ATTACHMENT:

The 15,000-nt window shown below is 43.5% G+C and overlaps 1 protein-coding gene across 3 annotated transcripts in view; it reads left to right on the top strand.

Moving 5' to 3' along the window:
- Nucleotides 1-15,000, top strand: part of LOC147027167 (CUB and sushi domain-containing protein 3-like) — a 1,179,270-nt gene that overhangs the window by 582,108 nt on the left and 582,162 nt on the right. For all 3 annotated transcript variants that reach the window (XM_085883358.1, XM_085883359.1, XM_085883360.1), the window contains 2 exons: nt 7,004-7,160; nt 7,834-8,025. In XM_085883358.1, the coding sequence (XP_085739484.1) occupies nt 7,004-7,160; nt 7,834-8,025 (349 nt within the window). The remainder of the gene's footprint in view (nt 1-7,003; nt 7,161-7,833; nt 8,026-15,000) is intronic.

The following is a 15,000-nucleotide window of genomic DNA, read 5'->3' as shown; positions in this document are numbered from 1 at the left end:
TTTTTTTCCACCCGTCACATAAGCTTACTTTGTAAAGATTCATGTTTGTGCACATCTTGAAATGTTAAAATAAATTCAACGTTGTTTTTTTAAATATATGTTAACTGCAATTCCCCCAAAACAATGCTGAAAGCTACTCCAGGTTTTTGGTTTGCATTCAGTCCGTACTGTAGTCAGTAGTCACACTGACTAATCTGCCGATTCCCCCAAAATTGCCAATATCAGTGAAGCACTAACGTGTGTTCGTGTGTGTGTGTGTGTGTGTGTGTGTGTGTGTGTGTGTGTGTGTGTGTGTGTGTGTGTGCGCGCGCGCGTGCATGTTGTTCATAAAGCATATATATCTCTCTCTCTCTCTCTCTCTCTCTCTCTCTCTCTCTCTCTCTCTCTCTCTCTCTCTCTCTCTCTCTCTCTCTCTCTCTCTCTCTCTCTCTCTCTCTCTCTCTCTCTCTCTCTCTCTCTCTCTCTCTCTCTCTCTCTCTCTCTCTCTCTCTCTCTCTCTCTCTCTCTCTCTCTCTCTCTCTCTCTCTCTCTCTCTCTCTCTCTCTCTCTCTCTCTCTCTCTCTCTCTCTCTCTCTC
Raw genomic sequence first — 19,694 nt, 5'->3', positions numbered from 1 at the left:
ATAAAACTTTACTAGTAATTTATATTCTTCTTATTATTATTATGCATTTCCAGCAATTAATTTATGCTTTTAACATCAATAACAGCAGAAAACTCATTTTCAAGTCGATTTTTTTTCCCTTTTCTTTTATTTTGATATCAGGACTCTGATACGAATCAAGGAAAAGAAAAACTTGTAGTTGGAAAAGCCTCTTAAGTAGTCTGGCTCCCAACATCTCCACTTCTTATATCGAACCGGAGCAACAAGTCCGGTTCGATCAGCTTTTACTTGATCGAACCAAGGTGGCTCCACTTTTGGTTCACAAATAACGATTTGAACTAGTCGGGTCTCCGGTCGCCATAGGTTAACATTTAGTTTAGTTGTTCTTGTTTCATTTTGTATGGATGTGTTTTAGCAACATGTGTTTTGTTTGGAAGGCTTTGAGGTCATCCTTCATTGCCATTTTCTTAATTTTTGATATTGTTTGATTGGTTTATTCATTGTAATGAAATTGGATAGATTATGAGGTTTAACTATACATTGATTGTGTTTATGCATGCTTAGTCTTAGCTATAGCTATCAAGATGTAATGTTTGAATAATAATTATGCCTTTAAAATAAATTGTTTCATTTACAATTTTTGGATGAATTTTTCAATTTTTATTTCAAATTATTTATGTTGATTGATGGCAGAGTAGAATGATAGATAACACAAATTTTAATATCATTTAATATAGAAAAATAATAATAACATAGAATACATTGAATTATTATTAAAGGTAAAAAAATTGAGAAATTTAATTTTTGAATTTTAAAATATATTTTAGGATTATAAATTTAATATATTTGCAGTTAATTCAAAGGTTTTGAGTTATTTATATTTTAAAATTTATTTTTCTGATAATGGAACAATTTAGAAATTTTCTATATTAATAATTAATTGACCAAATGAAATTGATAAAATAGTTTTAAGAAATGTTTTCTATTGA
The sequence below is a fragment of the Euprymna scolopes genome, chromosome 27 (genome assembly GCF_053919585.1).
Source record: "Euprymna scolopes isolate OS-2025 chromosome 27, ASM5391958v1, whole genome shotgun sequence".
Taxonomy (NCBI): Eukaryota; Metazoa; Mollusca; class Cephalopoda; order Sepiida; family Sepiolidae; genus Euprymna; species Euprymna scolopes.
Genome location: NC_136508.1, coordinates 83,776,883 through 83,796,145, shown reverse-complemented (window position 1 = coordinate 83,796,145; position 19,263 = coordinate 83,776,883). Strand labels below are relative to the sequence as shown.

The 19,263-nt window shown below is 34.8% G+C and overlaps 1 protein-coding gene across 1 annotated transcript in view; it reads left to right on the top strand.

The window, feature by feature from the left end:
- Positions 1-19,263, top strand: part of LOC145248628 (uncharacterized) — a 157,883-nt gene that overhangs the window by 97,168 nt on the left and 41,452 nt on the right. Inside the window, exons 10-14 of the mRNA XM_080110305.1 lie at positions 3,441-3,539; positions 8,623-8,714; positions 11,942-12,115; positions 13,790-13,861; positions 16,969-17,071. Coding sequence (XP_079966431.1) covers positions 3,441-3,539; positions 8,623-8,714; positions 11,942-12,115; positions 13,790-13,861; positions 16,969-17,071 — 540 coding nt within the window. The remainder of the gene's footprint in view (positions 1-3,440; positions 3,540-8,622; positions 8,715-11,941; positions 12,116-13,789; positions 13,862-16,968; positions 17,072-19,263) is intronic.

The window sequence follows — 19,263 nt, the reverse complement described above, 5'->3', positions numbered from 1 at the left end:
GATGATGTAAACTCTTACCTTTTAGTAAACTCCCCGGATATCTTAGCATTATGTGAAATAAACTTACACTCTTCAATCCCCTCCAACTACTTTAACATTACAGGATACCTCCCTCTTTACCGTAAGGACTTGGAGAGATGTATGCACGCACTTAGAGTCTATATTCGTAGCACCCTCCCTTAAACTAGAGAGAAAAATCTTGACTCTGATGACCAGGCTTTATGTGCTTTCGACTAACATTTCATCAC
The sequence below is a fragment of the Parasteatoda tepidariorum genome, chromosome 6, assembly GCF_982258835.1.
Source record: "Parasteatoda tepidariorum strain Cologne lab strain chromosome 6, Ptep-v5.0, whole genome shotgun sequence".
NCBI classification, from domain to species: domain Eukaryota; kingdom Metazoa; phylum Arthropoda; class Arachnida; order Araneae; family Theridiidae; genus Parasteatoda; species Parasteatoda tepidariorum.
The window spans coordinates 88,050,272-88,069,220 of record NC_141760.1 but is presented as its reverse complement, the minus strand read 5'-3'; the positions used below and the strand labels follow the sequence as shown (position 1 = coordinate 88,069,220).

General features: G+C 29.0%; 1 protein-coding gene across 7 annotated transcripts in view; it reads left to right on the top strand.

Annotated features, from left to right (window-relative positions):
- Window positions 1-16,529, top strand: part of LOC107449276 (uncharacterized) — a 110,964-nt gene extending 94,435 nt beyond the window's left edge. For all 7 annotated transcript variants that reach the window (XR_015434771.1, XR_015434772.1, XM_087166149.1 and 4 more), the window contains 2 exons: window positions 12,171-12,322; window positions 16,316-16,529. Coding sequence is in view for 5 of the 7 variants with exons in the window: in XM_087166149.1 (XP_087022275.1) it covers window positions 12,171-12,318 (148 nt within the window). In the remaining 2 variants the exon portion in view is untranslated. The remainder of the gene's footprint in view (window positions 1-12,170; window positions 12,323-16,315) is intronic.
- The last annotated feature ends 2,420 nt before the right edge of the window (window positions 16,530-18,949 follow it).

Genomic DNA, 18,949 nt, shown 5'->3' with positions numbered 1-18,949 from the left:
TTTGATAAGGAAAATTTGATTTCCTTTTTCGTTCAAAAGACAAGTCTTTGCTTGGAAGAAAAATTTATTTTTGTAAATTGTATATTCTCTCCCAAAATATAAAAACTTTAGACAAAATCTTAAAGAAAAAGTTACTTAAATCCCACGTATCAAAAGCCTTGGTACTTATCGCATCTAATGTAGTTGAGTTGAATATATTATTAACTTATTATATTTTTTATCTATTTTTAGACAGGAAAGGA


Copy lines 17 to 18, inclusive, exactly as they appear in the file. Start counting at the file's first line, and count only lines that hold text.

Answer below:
The sequence below is a fragment of the Parasteatoda tepidariorum genome, chromosome 6, assembly GCF_982258835.1.
Source record: "Parasteatoda tepidariorum strain Cologne lab strain chromosome 6, Ptep-v5.0, whole genome shotgun sequence".